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Through Microsoft’s SEC filling, we know what EU is up to in terms of enforcing its competition law.

First up, they might want to require Microsoft and OEMs to include several rival browsers and require users to choose. Secondly, they’re investigating Microsoft Office’s interopolarity issues – what issues, we don’t know. Two I can think of; Exchange–which is not strictly Office, and formats, which Microsoft has already buckled and would support ODF, and Office Open XML is already well-documented anyway, so it seems rather pointless.

More importantly is their pursued case, led by complaints by failure-company Opera, on Internet Explorer. This despite the fact that Internet Explorer’s market share has been rapidly reducing – lead by Firefox, prompting new market entrants like Google Chrome. This, in turn, led Microsoft to push out Internet Explorer 7 to compete against Firefox, and more notably, Internet Explorer 8 which is, by default, more standards compliant than Firefox, Safari and Chrome.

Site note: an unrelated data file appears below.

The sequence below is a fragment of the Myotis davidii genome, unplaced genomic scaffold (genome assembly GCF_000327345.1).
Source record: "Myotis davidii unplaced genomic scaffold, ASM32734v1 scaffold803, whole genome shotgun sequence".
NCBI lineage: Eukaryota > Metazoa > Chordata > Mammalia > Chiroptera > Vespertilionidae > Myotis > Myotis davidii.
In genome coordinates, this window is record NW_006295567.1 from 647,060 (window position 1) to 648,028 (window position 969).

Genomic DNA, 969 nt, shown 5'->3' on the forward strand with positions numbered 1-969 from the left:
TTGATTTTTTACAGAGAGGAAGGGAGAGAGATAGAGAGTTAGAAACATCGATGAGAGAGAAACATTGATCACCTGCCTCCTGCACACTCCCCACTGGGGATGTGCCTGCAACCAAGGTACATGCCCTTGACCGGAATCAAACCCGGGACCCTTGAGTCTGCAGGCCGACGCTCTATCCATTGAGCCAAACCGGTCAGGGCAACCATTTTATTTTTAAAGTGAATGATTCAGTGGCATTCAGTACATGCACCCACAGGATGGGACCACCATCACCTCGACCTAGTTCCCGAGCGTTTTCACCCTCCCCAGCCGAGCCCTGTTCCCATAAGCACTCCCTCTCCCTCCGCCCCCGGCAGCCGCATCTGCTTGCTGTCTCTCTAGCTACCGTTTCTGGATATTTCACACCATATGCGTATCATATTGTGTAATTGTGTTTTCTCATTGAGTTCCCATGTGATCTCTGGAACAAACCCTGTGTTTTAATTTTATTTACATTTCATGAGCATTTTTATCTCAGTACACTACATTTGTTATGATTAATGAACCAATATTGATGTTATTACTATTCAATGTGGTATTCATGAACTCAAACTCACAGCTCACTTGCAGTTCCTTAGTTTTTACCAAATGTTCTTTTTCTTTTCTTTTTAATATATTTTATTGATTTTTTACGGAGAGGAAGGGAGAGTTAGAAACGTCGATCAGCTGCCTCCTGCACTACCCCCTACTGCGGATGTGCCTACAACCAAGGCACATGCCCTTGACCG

Empirically, it shows Microsoft doesn’t have a monopoly in this market (otherwise Firefox would never have a chance, and yes, the DoJ remedy was a slap on the wrist). It also shows that just because it is bundled with Windows doesn’t give it an insurmountable barrier to entry. Far from aiding customers (which is the whole point of competition laws), this remedy would burden users with an extra step in installation.

More importantly, it would hamper competition. It is impossible to bundle every competing browser, old, new, niche and hobbyist. So the commission would have to select a list of browser each edition of Windows must come with. This raises the barrier to entry – new browsers would have a significant disadvantage to the existing four because it isn’t bundled with Windows and msot users may perceive whatever Windows come with are the only choices. Yes, Opera would have a higher market share. Consumers don’t benefit. More importantly, competition doesn’t benefit.


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